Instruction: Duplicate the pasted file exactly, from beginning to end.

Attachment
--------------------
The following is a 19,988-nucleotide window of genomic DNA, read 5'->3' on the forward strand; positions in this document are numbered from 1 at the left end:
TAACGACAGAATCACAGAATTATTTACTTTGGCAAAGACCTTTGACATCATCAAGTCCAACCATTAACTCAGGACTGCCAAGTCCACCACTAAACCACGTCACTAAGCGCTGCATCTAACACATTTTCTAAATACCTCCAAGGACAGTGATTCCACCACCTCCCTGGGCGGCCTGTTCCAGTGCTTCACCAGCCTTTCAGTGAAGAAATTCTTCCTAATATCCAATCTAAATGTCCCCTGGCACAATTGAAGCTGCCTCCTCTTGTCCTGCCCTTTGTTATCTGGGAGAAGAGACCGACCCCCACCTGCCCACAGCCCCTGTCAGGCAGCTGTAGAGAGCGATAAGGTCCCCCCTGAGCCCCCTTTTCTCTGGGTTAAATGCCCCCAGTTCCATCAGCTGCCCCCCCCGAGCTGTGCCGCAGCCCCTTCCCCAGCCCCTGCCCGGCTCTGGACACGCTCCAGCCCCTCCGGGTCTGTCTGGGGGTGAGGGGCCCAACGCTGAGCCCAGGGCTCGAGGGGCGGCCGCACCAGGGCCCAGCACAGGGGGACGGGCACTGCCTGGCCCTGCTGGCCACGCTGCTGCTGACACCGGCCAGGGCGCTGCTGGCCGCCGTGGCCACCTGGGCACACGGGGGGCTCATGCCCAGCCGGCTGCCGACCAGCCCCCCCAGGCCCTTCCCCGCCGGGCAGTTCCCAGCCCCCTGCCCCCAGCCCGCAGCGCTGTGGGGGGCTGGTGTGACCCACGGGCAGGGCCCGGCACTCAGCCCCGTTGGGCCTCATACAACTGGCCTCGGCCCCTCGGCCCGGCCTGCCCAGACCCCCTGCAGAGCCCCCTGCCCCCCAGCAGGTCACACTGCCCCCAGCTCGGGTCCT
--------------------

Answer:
The following is a 19,988-nucleotide window of genomic DNA, read 5'->3' on the forward strand; positions in this document are numbered from 1 at the left end:
TAACGACAGAATCACAGAATTATTTACTTTGGCAAAGACCTTTGACATCATCAAGTCCAACCATTAACTCAGGACTGCCAAGTCCACCACTAAACCACGTCACTAAGCGCTGCATCTAACACATTTTCTAAATACCTCCAAGGACAGTGATTCCACCACCTCCCTGGGCGGCCTGTTCCAGTGCTTCACCAGCCTTTCAGTGAAGAAATTCTTCCTAATATCCAATCTAAATGTCCCCTGGCACAATTGAAGCTGCCTCCTCTTGTCCTGCCCTTTGTTATCTGGGAGAAGAGACCGACCCCCACCTGCCCACAGCCCCTGTCAGGCAGCTGTAGAGAGCGATAAGGTCCCCCCTGAGCCCCCTTTTCTCTGGGTTAAATGCCCCCAGTTCCATCAGCTGCCCCCCCCGAGCTGTGCCGCAGCCCCTTCCCCAGCCCCTGCCCGGCTCTGGACACGCTCCAGCCCCTCCGGGTCTGTCTGGGGGTGAGGGGCCCAACGCTGAGCCCAGGGCTCGAGGGGCGGCCGCACCAGGGCCCAGCACAGGGGGACGGGCACTGCCTGGCCCTGCTGGCCACGCTGCTGCTGACACCGGCCAGGGCGCTGCTGGCCGCCGTGGCCACCTGGGCACACGGGGGGCTCATGCCCAGCCGGCTGCCGACCAGCCCCCCCAGGCCCTTCCCCGCCGGGCAGTTCCCAGCCCCCTGCCCCCAGCCCGCAGCGCTGTGGGGGGCTGGTGTGACCCACGGGCAGGGCCCGGCACTCAGCCCCGTTGGGCCTCATACAACTGGCCTCGGCCCCTCGGCCCGGCCTGCCCAGACCCCCTGCAGAGCCCCCTGCCCCCCAGCAGGTCACACTGCCCCCAGCTCGGGTCCT